FKHRL1 is one of the human homologues of DAF-16, which is concerned with longevity in Caenorhabditis elegans. Previously, we demonstrated that FKHRL1 functions downstream of Akt in erythropoietin (EPO) signaling and that it is directly phosphorylated by activated Akt. Because phosphorylated FKHRL1 loses its transcriptional activity and translocates into the cytoplasm, FKHRL1 appears to be nonfunctional in the presence of EPO.
Short, repetitive, G-rich telomeric sequences are synthesized by telomerase, a ribonucleoprotein consisting of telomerase reverse transcriptase (TERT) and an integrally associated RNA. Human TERT (hTERT) can repetitively reverse transcribe its RNA template, acting processively to add multiple telomeric repeats onto the same substrate. We investigated whether certain threshold levels of telomerase activity and processivity are required to maintain telomere function and immortalize human cells with limited lifespan.
Mutations in the fused in sarcoma/translated in liposarcoma gene (FUS/TLS, FUS) have been identified in sporadic and familial forms of amyotrophic lateral sclerosis (ALS). FUS is an RNA-binding protein that is normally localized in the nucleus, but is mislocalized to the cytoplasm in ALS, and comprises cytoplasmic inclusions in ALS-affected areas. However, it is still unknown whether the neurodegeneration that occurs in ALS is caused by the loss of FUS nuclear function, or by the gain of toxic function due to cytoplasmic FUS aggregation.
PURPOSE: Human eye lenses contain cells that persist from embryonic development. These unique, highly specialized fiber cells located at the core (nucleus) of the lens undergo pseudo-apoptosis to become devoid of cell nuclei and most organelles. Ostensibly lacking in protein transcriptional capabilities, it is currently believed that these nuclear fiber cells owe their extreme longevity to the perseverance of highly stable and densely packed crystallin proteins.
Carbon nanotubes (CNTs) are one of widely used nanomaterials in industry and biomedicine. The potential impact of single-walled carbon nanotubes (SWCNTs) was evaluated using Caenorhabditis elegans (C. elegans) as a toxicological animal model. SWCNTs are extremely hydrophobic to form large agglomerates in aqueous solutions. Highly soluble amide-modified SWCNTs (a-SWCNTs) were therefore used in the present study so that the exact impact of SWCNTs could be studied. No significant toxicity was observed in C. elegans due to the amide modification.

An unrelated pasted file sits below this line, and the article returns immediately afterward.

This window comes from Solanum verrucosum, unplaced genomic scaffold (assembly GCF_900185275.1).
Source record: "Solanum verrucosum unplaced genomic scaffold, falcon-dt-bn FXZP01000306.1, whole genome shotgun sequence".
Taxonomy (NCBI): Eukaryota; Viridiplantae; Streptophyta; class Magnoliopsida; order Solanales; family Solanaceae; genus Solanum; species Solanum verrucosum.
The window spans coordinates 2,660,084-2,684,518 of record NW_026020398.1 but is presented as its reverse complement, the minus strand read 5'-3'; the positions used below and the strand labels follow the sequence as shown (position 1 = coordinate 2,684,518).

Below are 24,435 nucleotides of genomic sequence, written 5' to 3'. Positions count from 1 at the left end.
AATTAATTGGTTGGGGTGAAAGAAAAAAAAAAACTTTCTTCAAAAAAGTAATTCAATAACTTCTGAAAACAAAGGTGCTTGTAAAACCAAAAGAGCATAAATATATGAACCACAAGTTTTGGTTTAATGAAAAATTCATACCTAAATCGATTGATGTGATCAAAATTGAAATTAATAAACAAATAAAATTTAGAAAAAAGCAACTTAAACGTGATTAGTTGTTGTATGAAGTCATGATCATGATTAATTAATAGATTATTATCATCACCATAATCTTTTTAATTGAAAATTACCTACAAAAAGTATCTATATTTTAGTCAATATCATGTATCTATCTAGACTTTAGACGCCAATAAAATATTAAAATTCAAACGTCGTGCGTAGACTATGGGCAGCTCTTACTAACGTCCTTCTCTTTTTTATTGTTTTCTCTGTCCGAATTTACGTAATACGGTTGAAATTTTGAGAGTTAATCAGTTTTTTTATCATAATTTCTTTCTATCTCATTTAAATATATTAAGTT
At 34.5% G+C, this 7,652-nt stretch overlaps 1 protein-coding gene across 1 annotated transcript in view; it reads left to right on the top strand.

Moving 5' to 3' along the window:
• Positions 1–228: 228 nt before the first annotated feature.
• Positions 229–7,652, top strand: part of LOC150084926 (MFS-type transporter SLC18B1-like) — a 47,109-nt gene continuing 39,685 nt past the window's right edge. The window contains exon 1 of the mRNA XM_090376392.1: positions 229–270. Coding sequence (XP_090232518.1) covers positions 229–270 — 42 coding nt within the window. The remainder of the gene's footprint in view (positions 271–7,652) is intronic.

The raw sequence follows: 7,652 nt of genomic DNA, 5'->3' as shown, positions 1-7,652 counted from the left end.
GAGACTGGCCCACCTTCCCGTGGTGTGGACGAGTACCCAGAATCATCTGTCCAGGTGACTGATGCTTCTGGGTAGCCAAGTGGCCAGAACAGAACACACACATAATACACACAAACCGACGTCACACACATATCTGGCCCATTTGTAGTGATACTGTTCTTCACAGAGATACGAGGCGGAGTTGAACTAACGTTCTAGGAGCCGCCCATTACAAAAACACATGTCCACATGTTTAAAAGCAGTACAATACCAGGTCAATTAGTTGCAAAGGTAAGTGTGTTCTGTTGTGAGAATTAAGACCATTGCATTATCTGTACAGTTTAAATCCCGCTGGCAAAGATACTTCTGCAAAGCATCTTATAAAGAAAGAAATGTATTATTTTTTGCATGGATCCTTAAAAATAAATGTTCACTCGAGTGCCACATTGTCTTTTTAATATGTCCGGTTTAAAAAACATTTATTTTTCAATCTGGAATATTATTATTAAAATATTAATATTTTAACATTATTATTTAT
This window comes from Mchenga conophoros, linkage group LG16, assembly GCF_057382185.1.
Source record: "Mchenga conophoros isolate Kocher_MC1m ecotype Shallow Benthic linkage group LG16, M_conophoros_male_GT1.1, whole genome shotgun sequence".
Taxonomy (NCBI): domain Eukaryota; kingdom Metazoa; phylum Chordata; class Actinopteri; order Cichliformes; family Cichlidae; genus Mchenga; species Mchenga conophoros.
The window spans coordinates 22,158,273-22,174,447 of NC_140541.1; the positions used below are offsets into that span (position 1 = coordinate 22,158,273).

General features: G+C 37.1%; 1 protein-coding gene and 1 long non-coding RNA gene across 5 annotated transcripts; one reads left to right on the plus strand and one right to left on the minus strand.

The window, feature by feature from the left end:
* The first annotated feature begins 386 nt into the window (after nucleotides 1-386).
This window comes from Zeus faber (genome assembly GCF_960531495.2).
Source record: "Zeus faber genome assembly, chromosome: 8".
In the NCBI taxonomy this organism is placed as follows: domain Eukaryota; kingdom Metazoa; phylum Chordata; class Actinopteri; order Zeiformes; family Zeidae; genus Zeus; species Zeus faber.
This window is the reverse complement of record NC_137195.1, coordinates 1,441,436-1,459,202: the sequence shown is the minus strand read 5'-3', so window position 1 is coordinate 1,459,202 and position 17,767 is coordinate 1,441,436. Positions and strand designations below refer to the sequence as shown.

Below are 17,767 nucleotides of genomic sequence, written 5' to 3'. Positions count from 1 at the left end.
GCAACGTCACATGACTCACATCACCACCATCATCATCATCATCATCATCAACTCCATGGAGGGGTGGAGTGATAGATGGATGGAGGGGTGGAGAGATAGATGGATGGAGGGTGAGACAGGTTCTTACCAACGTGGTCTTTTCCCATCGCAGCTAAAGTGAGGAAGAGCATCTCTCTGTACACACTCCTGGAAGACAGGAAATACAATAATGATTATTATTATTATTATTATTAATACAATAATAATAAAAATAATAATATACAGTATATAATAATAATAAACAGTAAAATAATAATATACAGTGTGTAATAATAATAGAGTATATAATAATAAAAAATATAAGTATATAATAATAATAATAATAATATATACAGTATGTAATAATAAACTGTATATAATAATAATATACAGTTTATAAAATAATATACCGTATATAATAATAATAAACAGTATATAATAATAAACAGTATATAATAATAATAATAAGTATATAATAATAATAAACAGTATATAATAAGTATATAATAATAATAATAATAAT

It is hypothesized that a common underlying mechanism links multiple neurodegenerative disorders. Here we show that transitional endoplasmic reticulum ATPase (TERA)/valosin-containing protein (VCP)/p97 directly binds to multiple polyglutamine disease proteins (huntingtin, ataxin-1, ataxin-7 and androgen receptor) via polyglutamine sequence. Although normal and mutant polyglutamine proteins interact with TERA/VCP/p97, only mutant proteins affect dynamism of TERA/VCP/p97.
We identified and characterized a human orthologue of Rif1 protein, which in budding yeast interacts in vivo with the major duplex telomeric DNA binding protein Rap1p and negatively regulates telomere length. Depletion of hRif1 by RNA interference in human cancer cells impaired cell growth but had no detectable effect on telomere length, although hRif1 overexpression in S. cerevisiae interfered with telomere length control, in a manner specifically dependent on the presence of yeast Rif1p.
Telomerase canonically maintains telomeres, but recent reports have suggested that the core protein mammalian telomerase reverse transcriptase (TERT) component, together with the chromatin remodeling factor BRG1 and ?-catenin, may also bind to and promote expression of Wnt target genes. However, this proposed noncanonical role of TERT in Wnt signaling has been controversial. Here, we investigated the effects of human TERT (hTERT) on Wnt signaling in human breast cancer lines and HeLa cells.
Loss of function of the FMR1 gene leads to fragile X syndrome (FXS), the most common form of intellectual disability. The loss of FMR1 function is usually caused by epigenetic silencing of the FMR1 promoter leading to expansion and subsequent methylation of a CGG repeat in the 5' untranslated region. Very few coding sequence variations have been experimentally characterized and shown to be causal to the disease. Here, we describe a novel FMR1 mutation and reveal an unexpected nuclear export function for the C-terminus of FMRP.
The International Journal of Neuropsychopharmacology
BACKGROUND: The human Val66Met polymorphism in brain-derived neurotrophic factor (BDNF), a key factor in neuroplasticity, synaptic function, and cognition, has been implicated in the pathophysiology of neuropsychiatric and neurodegenerative disorders. BDNF is encoded by multiple transcripts with distinct regulation and localization, but the impact of the Val66Met polymorphism on BDNF regulation remains unclear.